- Associated Press - Tuesday, April 21, 2015

OLYMPIA, Wash. (AP) - The House’s budget chair said Tuesday Washington lawmakers will not finish their work by Sunday’s deadline and will need a special session to work out the details on the state budget and adequately paying for public education.

Gov. Jay Inslee agreed with Rep. Ross Hunter’s assessment. But he said special session plans haven’t been talked about yet.

“There’s not even close to a chance of agreement,” on the legislative response to the Supreme Court’s McCleary decision on public school funding, said Hunter, D-Medina, chairman of the House Appropriations Committee.

“We’re not going to agree on the budget by Sunday either. We’re going to go into a special session,” Hunter added.

Lawmakers this year are tasked with writing a new two-year operating budget for the state under the shadow of the McCleary decision.

The politically divided chambers have different ideas on how best to do that, with Democrats seeking more revenue and Republicans saying new taxes are not needed.

The court gave lawmakers one more legislative session - this year - to finish their plan and put the money in place by 2018 or suffer the consequences. Those potential consequences have not been defined by the court.

Budget negotiations between House Democrats and State Republicans hit a major snag last week over House tax bills related to budget proposals.

Sen. Andy Hill, the Senate Republicans’ key budget writer, said that he was disappointed that a special session is already a foregone conclusion.

“I don’t like to say we’re done until we’ve exhausted everything,” he said.

Hill said that the overtime session should start immediately after they adjourn the regular session, saying that a ‘cooling off’ period as the Legislature has done in the past will unnecessarily delay things.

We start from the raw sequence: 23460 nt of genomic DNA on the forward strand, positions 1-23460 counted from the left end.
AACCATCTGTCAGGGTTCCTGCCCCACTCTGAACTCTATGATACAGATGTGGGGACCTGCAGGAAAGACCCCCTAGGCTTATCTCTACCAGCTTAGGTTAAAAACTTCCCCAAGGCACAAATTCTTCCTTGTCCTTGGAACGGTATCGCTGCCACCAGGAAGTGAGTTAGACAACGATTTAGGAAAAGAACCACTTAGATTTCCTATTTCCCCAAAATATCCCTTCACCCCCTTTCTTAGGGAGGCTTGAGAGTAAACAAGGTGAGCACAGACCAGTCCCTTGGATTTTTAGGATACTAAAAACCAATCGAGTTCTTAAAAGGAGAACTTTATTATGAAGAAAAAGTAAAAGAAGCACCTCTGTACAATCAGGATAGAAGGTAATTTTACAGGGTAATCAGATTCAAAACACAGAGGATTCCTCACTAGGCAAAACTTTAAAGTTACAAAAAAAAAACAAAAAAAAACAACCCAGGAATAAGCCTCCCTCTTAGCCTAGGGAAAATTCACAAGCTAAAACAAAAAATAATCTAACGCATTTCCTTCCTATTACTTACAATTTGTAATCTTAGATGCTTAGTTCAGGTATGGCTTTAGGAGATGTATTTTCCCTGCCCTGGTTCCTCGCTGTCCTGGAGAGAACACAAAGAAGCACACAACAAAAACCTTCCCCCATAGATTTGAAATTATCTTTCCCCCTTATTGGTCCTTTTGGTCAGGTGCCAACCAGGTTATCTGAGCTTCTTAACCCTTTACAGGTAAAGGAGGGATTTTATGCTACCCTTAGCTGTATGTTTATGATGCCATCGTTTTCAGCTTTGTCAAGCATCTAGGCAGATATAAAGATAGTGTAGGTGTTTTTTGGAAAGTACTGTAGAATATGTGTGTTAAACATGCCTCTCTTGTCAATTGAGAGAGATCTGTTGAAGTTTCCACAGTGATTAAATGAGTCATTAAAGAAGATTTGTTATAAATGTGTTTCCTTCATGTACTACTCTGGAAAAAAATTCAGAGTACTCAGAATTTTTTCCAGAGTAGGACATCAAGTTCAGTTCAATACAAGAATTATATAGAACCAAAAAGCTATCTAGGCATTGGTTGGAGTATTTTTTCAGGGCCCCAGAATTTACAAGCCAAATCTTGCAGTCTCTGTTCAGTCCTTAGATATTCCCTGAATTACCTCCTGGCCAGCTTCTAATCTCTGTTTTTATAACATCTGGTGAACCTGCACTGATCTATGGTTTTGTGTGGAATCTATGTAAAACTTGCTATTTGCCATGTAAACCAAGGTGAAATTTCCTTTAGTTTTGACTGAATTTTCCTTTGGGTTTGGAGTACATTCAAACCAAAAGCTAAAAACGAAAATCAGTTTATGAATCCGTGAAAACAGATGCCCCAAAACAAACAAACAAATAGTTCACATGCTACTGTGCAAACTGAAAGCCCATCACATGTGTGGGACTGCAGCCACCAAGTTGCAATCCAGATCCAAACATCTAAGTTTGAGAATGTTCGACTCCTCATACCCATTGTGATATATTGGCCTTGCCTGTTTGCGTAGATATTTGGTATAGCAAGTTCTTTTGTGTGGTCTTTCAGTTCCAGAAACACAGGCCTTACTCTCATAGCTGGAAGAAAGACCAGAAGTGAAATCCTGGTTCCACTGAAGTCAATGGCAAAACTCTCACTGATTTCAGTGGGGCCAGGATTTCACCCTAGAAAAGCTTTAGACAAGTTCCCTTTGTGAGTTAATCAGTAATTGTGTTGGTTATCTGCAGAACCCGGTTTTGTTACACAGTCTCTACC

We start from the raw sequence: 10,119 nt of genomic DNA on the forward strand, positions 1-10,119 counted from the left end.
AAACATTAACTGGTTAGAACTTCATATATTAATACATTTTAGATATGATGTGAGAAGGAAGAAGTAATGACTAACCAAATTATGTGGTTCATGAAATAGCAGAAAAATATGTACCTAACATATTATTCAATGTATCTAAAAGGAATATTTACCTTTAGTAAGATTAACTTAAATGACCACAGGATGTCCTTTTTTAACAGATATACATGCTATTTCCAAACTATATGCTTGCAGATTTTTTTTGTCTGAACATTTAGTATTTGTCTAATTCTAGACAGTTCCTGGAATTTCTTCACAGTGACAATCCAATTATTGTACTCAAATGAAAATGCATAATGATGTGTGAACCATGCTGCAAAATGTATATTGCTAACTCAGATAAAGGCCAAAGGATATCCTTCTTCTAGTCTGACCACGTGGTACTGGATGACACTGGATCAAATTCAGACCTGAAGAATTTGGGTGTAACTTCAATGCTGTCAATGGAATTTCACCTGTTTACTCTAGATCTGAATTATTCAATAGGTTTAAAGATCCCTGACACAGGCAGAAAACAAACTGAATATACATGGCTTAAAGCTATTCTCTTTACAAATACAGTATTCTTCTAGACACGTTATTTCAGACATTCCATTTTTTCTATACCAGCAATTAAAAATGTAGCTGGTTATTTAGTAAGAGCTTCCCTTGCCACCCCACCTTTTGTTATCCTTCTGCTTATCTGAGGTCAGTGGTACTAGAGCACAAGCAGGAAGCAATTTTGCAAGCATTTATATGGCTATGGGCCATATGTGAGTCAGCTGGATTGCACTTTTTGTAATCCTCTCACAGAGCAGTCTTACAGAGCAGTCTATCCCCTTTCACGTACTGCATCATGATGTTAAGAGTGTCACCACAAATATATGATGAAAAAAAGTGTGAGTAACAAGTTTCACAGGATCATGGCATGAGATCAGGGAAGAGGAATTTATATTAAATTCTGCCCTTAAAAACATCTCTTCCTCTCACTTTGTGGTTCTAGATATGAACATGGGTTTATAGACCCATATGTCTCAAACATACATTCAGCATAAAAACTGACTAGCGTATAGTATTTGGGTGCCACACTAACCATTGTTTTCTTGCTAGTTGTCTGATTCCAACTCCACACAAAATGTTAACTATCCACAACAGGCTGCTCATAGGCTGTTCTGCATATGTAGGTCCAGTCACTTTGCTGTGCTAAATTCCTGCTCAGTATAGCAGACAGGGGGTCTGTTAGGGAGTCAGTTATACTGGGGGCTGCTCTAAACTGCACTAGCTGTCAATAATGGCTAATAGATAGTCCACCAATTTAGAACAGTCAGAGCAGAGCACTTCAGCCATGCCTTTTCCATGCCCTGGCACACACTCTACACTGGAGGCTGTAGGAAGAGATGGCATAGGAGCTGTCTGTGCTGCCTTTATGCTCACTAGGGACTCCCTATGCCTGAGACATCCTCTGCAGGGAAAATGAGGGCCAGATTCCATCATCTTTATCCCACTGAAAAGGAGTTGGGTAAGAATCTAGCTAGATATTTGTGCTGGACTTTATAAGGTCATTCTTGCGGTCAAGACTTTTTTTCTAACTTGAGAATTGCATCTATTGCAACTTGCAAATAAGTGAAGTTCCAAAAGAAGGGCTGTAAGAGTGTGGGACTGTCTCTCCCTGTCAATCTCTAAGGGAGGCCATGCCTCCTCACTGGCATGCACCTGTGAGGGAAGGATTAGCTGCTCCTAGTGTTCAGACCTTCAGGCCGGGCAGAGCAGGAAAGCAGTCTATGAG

“We need to get the work done,” he said. “Our school districts are desperate for a budget. They’re the ones that suffer the most when we’re late.”

Numerous ideas to fix the way the state pays for K-12 schools were proposed last week, but the proposals were too far apart for a simple compromise, Hunter said.

“Can we get together to reach a solution that makes the court happy: Yes,” he said. Can that happen this week: “No, we can’t reach a compromise by tomorrow.”

The author of the Senate Republican plan for the policy changes necessary to meet the Supreme Court order was optimistic they could reach a compromise with House Democrats eventually.

Lawmakers have been talking behind the scenes for about two years on how to tackle the policy side of the McCleary decision, both Republicans and Democrats say.

“We’ll continue to work with our House colleagues,” said Sen. Bruce Dammeier, R-Puyallup, vice chairman of the Senate Ways and Means Committee. “Unfortunately, the easier answer in Olympia is doing nothing. Doing something is hard. Doing something significant while solving this problem is very, very hard.”


Blankinship contributed from Seattle.

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